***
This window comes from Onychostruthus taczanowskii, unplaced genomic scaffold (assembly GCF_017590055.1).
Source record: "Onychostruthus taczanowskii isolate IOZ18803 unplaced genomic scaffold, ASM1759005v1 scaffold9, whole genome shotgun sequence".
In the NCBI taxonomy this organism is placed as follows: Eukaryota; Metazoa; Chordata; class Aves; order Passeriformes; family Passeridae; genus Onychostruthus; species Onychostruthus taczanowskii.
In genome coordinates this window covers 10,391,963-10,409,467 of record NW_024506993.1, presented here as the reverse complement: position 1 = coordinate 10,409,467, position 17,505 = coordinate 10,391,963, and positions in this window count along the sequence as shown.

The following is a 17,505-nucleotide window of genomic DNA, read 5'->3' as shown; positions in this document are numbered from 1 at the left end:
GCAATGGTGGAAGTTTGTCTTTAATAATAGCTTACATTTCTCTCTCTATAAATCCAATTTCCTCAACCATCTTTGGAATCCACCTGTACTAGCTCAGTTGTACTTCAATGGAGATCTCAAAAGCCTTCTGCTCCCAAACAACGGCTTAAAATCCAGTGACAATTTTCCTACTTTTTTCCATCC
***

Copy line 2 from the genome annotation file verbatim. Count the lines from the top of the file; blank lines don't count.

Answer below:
Source record: "Onychostruthus taczanowskii isolate IOZ18803 unplaced genomic scaffold, ASM1759005v1 scaffold9, whole genome shotgun sequence".